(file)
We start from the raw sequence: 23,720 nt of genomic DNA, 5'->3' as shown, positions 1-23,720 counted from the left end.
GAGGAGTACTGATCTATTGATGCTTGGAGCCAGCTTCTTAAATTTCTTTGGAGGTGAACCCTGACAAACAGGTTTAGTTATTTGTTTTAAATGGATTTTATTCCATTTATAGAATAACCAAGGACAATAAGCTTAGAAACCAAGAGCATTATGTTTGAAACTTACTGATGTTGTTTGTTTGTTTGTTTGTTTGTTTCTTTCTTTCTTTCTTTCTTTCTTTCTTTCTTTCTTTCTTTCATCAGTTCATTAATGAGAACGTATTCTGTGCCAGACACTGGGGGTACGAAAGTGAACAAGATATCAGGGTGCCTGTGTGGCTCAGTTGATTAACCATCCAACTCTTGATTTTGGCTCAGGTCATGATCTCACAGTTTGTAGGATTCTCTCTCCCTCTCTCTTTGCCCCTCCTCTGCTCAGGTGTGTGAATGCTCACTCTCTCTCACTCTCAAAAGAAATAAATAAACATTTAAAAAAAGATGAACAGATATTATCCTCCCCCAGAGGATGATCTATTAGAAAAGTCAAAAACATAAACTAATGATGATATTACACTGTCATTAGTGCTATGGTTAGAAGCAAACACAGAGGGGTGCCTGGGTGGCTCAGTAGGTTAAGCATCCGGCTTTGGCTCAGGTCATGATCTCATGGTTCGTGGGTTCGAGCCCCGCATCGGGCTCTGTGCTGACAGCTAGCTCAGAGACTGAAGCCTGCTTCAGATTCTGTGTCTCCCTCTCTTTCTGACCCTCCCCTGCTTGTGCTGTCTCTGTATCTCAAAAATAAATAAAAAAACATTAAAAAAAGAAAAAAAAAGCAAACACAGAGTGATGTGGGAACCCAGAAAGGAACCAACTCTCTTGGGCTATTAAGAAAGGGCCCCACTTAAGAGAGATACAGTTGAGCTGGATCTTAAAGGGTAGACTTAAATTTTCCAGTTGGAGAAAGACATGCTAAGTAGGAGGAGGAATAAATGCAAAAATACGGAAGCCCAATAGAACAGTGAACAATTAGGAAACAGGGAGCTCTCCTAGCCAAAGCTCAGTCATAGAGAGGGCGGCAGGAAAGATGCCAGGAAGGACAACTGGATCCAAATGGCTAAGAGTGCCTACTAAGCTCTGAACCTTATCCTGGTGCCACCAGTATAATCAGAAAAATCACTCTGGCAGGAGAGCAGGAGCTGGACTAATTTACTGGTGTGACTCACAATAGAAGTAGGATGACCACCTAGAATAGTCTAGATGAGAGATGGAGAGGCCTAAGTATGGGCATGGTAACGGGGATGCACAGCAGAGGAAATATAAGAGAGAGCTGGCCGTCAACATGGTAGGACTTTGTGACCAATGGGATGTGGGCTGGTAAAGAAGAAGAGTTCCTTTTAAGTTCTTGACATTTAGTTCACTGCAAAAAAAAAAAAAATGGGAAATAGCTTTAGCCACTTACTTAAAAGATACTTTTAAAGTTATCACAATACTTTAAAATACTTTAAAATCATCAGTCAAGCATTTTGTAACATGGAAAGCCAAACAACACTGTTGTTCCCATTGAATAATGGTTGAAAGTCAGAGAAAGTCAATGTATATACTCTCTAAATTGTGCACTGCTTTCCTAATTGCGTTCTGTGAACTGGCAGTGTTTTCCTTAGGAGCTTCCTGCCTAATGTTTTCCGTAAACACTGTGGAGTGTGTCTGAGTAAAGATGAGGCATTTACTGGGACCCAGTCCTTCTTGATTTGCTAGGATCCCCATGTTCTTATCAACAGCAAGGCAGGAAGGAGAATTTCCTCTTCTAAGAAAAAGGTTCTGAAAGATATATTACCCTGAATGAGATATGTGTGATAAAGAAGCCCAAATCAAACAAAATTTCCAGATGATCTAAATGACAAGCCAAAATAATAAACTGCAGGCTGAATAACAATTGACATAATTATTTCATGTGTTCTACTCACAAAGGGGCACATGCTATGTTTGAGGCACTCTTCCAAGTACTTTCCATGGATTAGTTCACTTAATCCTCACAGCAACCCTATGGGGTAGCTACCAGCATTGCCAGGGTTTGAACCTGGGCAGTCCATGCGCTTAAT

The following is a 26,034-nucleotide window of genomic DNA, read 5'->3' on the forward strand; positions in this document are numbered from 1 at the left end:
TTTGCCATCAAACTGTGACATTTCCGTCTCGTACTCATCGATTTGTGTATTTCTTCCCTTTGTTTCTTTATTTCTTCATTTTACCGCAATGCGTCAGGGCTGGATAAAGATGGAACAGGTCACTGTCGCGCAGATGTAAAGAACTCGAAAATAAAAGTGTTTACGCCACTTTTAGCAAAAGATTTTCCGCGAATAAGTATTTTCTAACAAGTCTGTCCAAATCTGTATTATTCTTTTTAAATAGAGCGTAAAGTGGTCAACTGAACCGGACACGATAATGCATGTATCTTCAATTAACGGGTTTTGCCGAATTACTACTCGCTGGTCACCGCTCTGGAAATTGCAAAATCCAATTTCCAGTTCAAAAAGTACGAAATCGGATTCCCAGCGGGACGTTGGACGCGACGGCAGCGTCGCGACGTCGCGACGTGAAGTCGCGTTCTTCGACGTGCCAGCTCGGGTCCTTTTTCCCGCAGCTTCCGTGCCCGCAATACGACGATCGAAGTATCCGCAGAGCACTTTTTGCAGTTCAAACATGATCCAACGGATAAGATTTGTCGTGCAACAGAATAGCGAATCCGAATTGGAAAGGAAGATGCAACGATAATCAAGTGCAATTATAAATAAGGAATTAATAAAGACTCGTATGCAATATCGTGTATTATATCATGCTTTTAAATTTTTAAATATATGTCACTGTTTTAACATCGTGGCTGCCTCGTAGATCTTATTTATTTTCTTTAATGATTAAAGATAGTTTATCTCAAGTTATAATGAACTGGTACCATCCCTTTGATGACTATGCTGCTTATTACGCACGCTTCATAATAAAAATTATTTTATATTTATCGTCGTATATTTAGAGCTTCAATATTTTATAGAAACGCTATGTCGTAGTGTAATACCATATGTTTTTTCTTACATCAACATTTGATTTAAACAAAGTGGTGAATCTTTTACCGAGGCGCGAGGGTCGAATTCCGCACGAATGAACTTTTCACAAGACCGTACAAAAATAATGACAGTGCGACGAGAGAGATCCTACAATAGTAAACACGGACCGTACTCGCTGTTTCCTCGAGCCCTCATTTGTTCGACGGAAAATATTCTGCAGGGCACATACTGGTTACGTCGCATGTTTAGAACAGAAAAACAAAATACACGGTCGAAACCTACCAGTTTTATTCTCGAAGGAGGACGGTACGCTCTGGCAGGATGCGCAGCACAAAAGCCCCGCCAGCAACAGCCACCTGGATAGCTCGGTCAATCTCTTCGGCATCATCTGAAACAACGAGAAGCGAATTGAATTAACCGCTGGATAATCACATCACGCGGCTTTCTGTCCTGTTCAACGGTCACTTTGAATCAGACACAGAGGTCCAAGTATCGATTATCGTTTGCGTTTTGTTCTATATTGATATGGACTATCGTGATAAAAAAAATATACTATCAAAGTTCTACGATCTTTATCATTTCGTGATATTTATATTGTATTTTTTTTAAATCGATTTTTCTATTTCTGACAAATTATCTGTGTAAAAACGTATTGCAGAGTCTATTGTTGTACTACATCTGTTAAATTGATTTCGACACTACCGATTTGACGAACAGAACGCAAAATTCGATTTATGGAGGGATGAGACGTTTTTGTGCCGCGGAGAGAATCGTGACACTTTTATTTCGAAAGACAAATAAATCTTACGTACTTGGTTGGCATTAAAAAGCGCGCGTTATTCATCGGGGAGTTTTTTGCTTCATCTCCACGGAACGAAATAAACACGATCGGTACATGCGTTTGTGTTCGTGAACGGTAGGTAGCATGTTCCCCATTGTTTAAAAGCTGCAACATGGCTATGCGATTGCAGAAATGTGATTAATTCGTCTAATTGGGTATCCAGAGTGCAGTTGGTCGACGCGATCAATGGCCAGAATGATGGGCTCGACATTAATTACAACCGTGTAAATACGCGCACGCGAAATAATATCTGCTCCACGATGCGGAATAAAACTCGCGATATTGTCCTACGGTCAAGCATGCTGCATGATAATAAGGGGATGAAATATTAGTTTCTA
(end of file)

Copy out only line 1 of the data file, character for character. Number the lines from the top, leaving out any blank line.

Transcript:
We start from the raw sequence: 23,720 nt of genomic DNA, 5'->3' as shown, positions 1-23,720 counted from the left end.